Regular Expression in T-SQL

Regular Expressions can be very useful to the Database programmer, particularly for data validation, data feeds and data transformations.  In C#.NET, Regex.Replace Method replaces all occurrences of a character pattern defined by a regular expression with a specified replacement character string. We can do the same steps in T-SQL (2005/2008).

Use the Ole Automation Procedures option to specify whether OLE Automation objects can be instantiated within Transact-SQL batches. This option can also be configured using the Surface Area Configuration tool.

The Ole Automation Procedures option can be set to the following values.

0 OLE Automation Procedures are disabled. Default for new instances of SQL Server 2005.
1 OLE Automation Procedures are enabled.

When OLE Automation Procedures are enabled, a call to sp_OACreate, sp_OASetProperty, sp_OAMethod, sp_OAGetErrorInfo, sp_OADestroy will start the OLE shared execution environment.

In SQL Server 2005/2008 we need to start with the configuring the Ole Automation Procedures

sp_configure ‘show advanced options’, 1;
RECONFIGURE with override
sp_configure ‘Ole Automation Procedures’,1
RECONFIGURE with override

Now we can create a new function in SQL as follow:

CREATE FUNCTION dbo.RegexReplace
@pattern VARCHAR(255),
@replacement VARCHAR(255),
@Subject VARCHAR(max),
@global BIT = 1,
@Multiline bit =1
DECLARE @objRegexExp INT,
@objErrorObject INT,
@strErrorMessage VARCHAR(255),
@Substituted VARCHAR(8000),
@hr INT,
@Replace BIT
SELECT  @strErrorMessage = ‘creating a regex object’
EXEC @hr= sp_OACreate ‘VBScript.RegExp’, @objRegexExp OUT
IF @hr = 0
SELECT  @strErrorMessage = ‘Setting the Regex pattern’,
@objErrorObject = @objRegexExp
IF @hr = 0
EXEC @hr= sp_OASetProperty @objRegexExp, ‘Pattern’, @pattern
IF @hr = 0 /*By default, the regular expression is case sensitive. Set the IgnoreCase property to True to make it case insensitive.*/
SELECT  @strErrorMessage = ‘Specifying the type of match’
IF @hr = 0
EXEC @hr= sp_OASetProperty @objRegexExp, ‘IgnoreCase’, 1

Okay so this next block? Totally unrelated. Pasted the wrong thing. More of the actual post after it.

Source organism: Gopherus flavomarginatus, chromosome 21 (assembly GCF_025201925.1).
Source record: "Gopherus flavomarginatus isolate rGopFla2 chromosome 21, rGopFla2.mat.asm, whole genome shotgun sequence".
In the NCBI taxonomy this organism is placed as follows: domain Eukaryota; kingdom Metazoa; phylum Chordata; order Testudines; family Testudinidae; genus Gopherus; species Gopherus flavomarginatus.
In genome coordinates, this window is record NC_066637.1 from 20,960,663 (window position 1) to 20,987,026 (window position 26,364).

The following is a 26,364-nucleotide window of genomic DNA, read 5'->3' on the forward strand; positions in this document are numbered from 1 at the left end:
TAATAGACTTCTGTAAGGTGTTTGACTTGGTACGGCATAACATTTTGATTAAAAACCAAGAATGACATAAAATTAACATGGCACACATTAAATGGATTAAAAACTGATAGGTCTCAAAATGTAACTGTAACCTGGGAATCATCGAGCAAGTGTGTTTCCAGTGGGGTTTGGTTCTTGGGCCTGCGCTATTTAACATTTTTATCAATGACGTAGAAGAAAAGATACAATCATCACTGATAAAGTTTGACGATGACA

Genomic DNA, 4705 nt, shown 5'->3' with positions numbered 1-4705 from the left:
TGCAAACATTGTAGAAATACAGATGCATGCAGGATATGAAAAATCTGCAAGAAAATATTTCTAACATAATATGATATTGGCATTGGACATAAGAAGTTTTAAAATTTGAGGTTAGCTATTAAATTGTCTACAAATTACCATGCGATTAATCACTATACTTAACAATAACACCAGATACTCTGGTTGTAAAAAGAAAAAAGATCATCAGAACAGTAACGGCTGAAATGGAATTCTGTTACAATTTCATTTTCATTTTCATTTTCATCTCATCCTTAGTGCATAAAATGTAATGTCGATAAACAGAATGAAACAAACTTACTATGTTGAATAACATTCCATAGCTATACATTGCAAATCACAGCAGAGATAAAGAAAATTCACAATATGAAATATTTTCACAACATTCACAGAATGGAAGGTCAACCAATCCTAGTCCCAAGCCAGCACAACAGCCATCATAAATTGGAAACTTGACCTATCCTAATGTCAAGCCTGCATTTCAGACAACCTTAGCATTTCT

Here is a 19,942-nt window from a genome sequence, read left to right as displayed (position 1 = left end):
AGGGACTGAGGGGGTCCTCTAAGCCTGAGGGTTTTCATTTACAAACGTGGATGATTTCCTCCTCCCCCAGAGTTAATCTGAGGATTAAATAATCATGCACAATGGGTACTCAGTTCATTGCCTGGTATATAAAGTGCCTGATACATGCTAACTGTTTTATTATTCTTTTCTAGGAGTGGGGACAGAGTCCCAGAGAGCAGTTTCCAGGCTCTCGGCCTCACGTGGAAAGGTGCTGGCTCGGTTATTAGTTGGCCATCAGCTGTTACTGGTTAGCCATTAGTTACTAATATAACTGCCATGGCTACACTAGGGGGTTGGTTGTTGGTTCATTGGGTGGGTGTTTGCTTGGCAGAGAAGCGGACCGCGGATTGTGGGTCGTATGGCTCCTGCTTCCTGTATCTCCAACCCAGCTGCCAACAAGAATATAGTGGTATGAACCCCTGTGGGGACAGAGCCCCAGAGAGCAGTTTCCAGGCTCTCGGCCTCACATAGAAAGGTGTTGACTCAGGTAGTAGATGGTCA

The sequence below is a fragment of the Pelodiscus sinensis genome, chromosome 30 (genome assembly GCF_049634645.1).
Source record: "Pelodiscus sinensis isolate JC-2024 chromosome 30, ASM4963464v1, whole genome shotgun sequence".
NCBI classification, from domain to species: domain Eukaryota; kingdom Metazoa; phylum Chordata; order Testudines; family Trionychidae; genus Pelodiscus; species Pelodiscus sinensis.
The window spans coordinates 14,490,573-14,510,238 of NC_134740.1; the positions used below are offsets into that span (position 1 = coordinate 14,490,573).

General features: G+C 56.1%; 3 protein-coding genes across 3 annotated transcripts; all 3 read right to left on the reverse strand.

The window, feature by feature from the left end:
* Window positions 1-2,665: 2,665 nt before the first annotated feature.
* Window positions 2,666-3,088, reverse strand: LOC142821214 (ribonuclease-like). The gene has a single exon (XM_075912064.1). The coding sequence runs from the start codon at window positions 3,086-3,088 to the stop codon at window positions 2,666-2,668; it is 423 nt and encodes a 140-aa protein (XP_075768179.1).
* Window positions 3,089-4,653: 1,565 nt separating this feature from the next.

IF @hr = 0
EXEC @hr= sp_OASetProperty @objRegexExp, ‘MultiLine’, @Multiline
IF @hr = 0
EXEC @hr= sp_OASetProperty @objRegexExp, ‘Global’, @global
IF @hr = 0
SELECT  @strErrorMessage = ‘Doing a Replacement’
IF @hr = 0
EXEC @hr= sp_OAMethod @objRegexExp, ‘Replace’, @Substituted OUT,
@subject, @Replacement
/*If the RegExp.Global property is False (the default), Replace will return the @subject string with the first regex match (if any) substituted with the replacement text. If RegExp.Global is true, the @Subject string will be returned with all matches replaced.*/
IF @hr <> 0
@Description VARCHAR(255),
@Helpfile VARCHAR(255),
EXECUTE sp_OAGetErrorInfo @objErrorObject, @source OUTPUT,
@Description OUTPUT, @Helpfile OUTPUT, @HelpID OUTPUT
SELECT  @strErrorMessage = ‘Error whilst ‘
+ COALESCE(@strErrorMessage, ‘doing something’) + ‘, ‘
+ COALESCE(@Description, ”)
RETURN @strErrorMessage
EXEC sp_OADestroy @objRegexExp
RETURN @Substituted

The function RegexReplace requires 4 parameters:

  1. @pattern: it can be any pattern that we usually use to match any expression
  2. @replacement: will be the text or word that will replace the matched pattern
  3. @Subject: will be the text or the sentence that will be used to clean or match the pattern
  4. @global: If you want the RegExp object to return or replace all matches instead of just the first one, set the Global property to True.
  5. @Multiline: The caret and dollar only match at the very start and very end of the subject string by default. If your subject string consists of multiple lines separated by line breaks, you can make the caret and dollar match at the start and the end of those lines by setting the Multiline property to True.

As an example, we can clean the sentence “A bunch of ()/*++\’#@$&*^!% invalid URL characters ” from all non-letter words:

declare @stm varchar(1000)
set @stm = ‘A bunch of ()/*++\”#@$&*^!%     invalid URL characters  ‘
SELECT  @stm = dbo.RegexReplace(‘[^a-z0-9\s-]’,”,@stm,1,1)
SELECT  @stm = dbo.RegexReplace(‘[\s-]+’,’ ‘,@stm,1,1)
— the ouput will return:
A bunch of invalid URL characters

dbo.RegexReplace(‘[^a-z0-9\s-]’,’ ‘,’A bunch of ()/*++\”#@$&*^!%     invalid URL characters ‘,1,1) in T-SQL is equivalent to  Regex.Replace(“A bunch of ()/*++\”#@$&*^!%     invalid URL characters”, “‘[^a-z0-9\s-]”, ” “, RegexOptions.IgnoreCase)

For more T-SQL regex functions, you can check


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